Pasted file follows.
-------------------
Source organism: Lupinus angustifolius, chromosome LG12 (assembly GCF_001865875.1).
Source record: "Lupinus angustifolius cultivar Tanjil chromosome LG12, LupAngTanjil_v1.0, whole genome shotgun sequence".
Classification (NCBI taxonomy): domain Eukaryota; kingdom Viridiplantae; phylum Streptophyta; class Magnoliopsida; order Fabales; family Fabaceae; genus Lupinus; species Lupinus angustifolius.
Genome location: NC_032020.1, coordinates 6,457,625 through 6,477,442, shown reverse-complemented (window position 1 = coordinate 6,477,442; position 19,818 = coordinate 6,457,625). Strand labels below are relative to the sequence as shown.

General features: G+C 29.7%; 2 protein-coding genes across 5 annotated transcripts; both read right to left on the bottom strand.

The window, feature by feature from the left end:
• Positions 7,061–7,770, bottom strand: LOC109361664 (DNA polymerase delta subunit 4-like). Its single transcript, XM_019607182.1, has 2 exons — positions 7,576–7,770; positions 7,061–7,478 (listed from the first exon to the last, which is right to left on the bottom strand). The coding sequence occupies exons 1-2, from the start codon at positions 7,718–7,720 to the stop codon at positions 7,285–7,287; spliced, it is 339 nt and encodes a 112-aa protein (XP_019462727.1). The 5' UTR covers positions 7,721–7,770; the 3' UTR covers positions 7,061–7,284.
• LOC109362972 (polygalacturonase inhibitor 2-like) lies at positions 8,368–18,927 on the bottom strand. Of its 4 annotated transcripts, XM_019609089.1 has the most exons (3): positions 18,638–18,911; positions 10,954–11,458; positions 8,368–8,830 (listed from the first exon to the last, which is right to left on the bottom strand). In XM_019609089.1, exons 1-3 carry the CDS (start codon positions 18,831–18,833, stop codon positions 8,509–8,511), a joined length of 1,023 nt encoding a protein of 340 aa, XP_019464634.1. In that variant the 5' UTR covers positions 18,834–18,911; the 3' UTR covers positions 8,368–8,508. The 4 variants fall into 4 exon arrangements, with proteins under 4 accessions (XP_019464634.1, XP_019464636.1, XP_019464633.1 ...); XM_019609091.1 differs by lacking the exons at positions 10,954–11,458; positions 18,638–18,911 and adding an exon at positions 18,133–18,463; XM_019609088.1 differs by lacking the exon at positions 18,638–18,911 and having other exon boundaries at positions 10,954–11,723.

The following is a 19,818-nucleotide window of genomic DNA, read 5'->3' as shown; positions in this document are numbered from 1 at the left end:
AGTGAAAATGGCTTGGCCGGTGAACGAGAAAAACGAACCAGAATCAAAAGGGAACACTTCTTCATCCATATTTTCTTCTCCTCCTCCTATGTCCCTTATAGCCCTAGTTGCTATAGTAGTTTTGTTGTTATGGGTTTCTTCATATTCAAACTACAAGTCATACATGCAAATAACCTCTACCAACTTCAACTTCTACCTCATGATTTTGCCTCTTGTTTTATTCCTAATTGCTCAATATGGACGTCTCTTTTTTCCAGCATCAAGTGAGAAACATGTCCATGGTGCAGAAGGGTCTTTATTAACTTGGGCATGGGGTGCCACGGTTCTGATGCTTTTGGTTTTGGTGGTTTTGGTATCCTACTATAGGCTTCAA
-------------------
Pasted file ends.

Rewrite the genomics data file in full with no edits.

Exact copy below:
Source organism: Lupinus angustifolius, chromosome LG12 (assembly GCF_001865875.1).
Source record: "Lupinus angustifolius cultivar Tanjil chromosome LG12, LupAngTanjil_v1.0, whole genome shotgun sequence".
Classification (NCBI taxonomy): domain Eukaryota; kingdom Viridiplantae; phylum Streptophyta; class Magnoliopsida; order Fabales; family Fabaceae; genus Lupinus; species Lupinus angustifolius.
Genome location: NC_032020.1, coordinates 6,457,625 through 6,477,442, shown reverse-complemented (window position 1 = coordinate 6,477,442; position 19,818 = coordinate 6,457,625). Strand labels below are relative to the sequence as shown.

General features: G+C 29.7%; 2 protein-coding genes across 5 annotated transcripts; both read right to left on the bottom strand.

The window, feature by feature from the left end:
• Positions 7,061–7,770, bottom strand: LOC109361664 (DNA polymerase delta subunit 4-like). Its single transcript, XM_019607182.1, has 2 exons — positions 7,576–7,770; positions 7,061–7,478 (listed from the first exon to the last, which is right to left on the bottom strand). The coding sequence occupies exons 1-2, from the start codon at positions 7,718–7,720 to the stop codon at positions 7,285–7,287; spliced, it is 339 nt and encodes a 112-aa protein (XP_019462727.1). The 5' UTR covers positions 7,721–7,770; the 3' UTR covers positions 7,061–7,284.
• LOC109362972 (polygalacturonase inhibitor 2-like) lies at positions 8,368–18,927 on the bottom strand. Of its 4 annotated transcripts, XM_019609089.1 has the most exons (3): positions 18,638–18,911; positions 10,954–11,458; positions 8,368–8,830 (listed from the first exon to the last, which is right to left on the bottom strand). In XM_019609089.1, exons 1-3 carry the CDS (start codon positions 18,831–18,833, stop codon positions 8,509–8,511), a joined length of 1,023 nt encoding a protein of 340 aa, XP_019464634.1. In that variant the 5' UTR covers positions 18,834–18,911; the 3' UTR covers positions 8,368–8,508. The 4 variants fall into 4 exon arrangements, with proteins under 4 accessions (XP_019464634.1, XP_019464636.1, XP_019464633.1 ...); XM_019609091.1 differs by lacking the exons at positions 10,954–11,458; positions 18,638–18,911 and adding an exon at positions 18,133–18,463; XM_019609088.1 differs by lacking the exon at positions 18,638–18,911 and having other exon boundaries at positions 10,954–11,723.

The following is a 19,818-nucleotide window of genomic DNA, read 5'->3' as shown; positions in this document are numbered from 1 at the left end:
AGTGAAAATGGCTTGGCCGGTGAACGAGAAAAACGAACCAGAATCAAAAGGGAACACTTCTTCATCCATATTTTCTTCTCCTCCTCCTATGTCCCTTATAGCCCTAGTTGCTATAGTAGTTTTGTTGTTATGGGTTTCTTCATATTCAAACTACAAGTCATACATGCAAATAACCTCTACCAACTTCAACTTCTACCTCATGATTTTGCCTCTTGTTTTATTCCTAATTGCTCAATATGGACGTCTCTTTTTTCCAGCATCAAGTGAGAAACATGTCCATGGTGCAGAAGGGTCTTTATTAACTTGGGCATGGGGTGCCACGGTTCTGATGCTTTTGGTTTTGGTGGTTTTGGTATCCTACTATAGGCTTCAA